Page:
Set aside 30 minutes of dedicated candid photo time (separate from detail photo time below).

Detail Photos

If you’re incorporating personalized details into your wedding—like custom invitations, personalized cufflinks, and heirloom jewelry—you may want stylized photos. If this is the case, make sure to set aside enough time for your photographer to do the details justice.

I recommend at least 30 minutes for detail photos, depending on how many details you have.

Get Dressed

Always set aside at least 30 minutes for getting dressed. It sounds like a lot of extra time, but you want to add padding so that you can soak up the moment, do last-minute touch-ups, and not feel rushed.

4. Don’t rush dinner

Now that we’ve figured out the start time, let’s skip back to the reception to figure out the end time.

After your ceremony ends, events are pretty straightforward. You’ve got your cocktail hour, which will be filled with any leftover photos + cocktails, and then dinner.

A lot happens during dinner, and my main advice is just to soak up as much as possible. Make sure you have time to mingle with guests, listen to toasts, and (most importantly) eat.

Say your 5 PM ceremony is 30 minutes long. That would put your cocktail hour from 5:30 PM – 6:30 PM, with dinner starting at either 6:30 PM or 7:00 PM (depending on how quickly your guest count can move from the cocktail hour area to their seats).

Dinner will last about 1.5 hours (assuming everyone giving their toasts keeps it under 10 minutes), meaning formal dances will start at either 8:00 PM or 8:30 PM.

Plan for dinner lasting roughly 1.5 hours (assuming everyone giving their toasts keeps it under 10 minutes. If toasts go longer, dinner service could be delayed).

5. Dance the night away

When it comes to wrapping up coverage, I recommend doing so at least one hour after your formal dances, like parent dances, are scheduled. That way you get plenty of dance floor photos, but you also have built-in padding just in case things run late.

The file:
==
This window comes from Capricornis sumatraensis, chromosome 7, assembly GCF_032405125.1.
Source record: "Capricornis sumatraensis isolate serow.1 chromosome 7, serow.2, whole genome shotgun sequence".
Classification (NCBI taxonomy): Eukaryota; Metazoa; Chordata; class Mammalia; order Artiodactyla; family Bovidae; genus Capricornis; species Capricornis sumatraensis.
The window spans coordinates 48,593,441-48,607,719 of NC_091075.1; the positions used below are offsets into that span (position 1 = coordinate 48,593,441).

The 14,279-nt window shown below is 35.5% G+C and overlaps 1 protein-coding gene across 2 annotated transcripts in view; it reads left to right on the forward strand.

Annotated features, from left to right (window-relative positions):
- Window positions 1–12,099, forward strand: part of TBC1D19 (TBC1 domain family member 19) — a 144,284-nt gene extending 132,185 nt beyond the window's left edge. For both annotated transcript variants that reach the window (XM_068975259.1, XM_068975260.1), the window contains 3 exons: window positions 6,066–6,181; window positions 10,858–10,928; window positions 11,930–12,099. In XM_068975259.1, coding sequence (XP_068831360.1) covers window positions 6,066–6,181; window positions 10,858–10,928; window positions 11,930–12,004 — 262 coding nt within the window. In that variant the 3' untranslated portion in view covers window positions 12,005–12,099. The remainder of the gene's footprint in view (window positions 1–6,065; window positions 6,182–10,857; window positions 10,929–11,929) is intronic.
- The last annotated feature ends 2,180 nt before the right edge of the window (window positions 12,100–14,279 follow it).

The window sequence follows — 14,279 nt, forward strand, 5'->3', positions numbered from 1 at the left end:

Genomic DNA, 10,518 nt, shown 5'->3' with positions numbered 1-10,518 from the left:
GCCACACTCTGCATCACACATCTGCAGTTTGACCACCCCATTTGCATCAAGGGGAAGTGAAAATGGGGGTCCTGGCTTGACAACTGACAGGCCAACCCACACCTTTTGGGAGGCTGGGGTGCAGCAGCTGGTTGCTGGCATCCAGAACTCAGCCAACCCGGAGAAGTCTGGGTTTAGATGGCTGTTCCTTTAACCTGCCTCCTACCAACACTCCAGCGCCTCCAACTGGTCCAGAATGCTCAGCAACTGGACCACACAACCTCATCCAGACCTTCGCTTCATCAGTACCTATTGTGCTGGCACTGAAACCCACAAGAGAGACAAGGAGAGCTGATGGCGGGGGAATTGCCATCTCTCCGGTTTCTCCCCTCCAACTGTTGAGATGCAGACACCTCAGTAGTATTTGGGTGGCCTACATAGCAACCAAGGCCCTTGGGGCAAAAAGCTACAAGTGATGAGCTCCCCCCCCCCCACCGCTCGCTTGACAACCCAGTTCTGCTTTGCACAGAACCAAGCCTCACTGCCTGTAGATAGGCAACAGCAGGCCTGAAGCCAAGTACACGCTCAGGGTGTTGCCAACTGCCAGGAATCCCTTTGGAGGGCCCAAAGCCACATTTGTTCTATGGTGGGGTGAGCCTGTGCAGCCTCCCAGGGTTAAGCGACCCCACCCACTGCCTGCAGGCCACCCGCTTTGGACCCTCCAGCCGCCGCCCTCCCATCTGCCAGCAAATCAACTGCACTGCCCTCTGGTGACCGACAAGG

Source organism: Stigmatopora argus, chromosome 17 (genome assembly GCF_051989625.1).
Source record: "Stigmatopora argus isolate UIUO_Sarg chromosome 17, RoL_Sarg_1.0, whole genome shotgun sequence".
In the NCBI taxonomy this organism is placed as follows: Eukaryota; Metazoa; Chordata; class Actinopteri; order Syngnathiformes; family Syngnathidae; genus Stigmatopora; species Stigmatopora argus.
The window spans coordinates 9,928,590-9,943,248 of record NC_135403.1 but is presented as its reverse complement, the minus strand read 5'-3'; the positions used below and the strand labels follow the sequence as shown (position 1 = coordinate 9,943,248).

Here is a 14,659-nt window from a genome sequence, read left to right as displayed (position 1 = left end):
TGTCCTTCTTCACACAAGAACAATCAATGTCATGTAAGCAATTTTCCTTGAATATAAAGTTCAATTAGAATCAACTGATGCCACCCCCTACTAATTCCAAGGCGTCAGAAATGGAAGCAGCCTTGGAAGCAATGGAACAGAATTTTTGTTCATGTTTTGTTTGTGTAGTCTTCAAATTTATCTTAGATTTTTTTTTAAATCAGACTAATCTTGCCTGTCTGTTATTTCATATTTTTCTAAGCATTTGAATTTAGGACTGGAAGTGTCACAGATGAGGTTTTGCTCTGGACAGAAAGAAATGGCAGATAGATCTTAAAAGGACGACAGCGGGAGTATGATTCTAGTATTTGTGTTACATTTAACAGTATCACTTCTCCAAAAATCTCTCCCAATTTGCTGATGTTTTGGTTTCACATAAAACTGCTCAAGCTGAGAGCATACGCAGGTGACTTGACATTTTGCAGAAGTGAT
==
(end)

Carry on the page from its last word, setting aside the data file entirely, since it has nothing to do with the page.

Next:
If you’re the kind of couple that loves to party and are most excited for the reception, brainstorm any important moments and traditions happening and decide if you want them on camera—I’m more than happy to stay ’til midnight if it means photographing your college friends rocking colorful wigs or interpretive dancing to “It’s All Coming Back to Me Now”.

If you’re excited for party photos, budget for at least 1 hour of dance floor coverage.

Now let’s take those 5 steps and whip up a sample wedding photography timeline ⬇️

Sample 8-Hour Wedding Photography Timeline

With First Look

1:00 PM — Start Photography Coverage

2:30 PM — First Look + Wedding Party Photos

4:30 PM — Arrive at Venue

5:00 PM — Ceremony

5:30 PM — Family Photos + Cocktail Hour

6:30 PM — Dinner + Toasts

8:00 PM – Dancing

9:00 PM — End Photography Coverage

Without First Look

1:30 PM — Start Photography Coverage

3:00 PM — Separate Wedding Party + Family Photos

4:30 PM — Arrive at Venue

5:00 PM — Ceremony

5:30 PM — Combined Family Photos + Wedding Party Photos // Extended Cocktail Hour

7:00 PM — Dinner + Toasts

8:30 PM — Dancing

9:30 PM — End Photography Coverage

Note: These sample timelines are starting points. Every timeline should be tweaked to personal preference. These are the bare bones so that things don’t feel rushed. The real magic starts to happen when you add personal touches and make the timeline feel more like you.

Want more wedding photography timeline samples?

If you’re still blanking on how to piece together your perfect timeline, download my free timeline guide below. Not only does it go over these 5 steps one more time (because they’re *that* important), but it gives you more sample timelines + example photos so you don’t have to start completely from scratch.

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A wedding photography and videography studio for personality-packed couples who want to remember the way they tore it up on the dance floor just as much as the way it felt to say “I do”.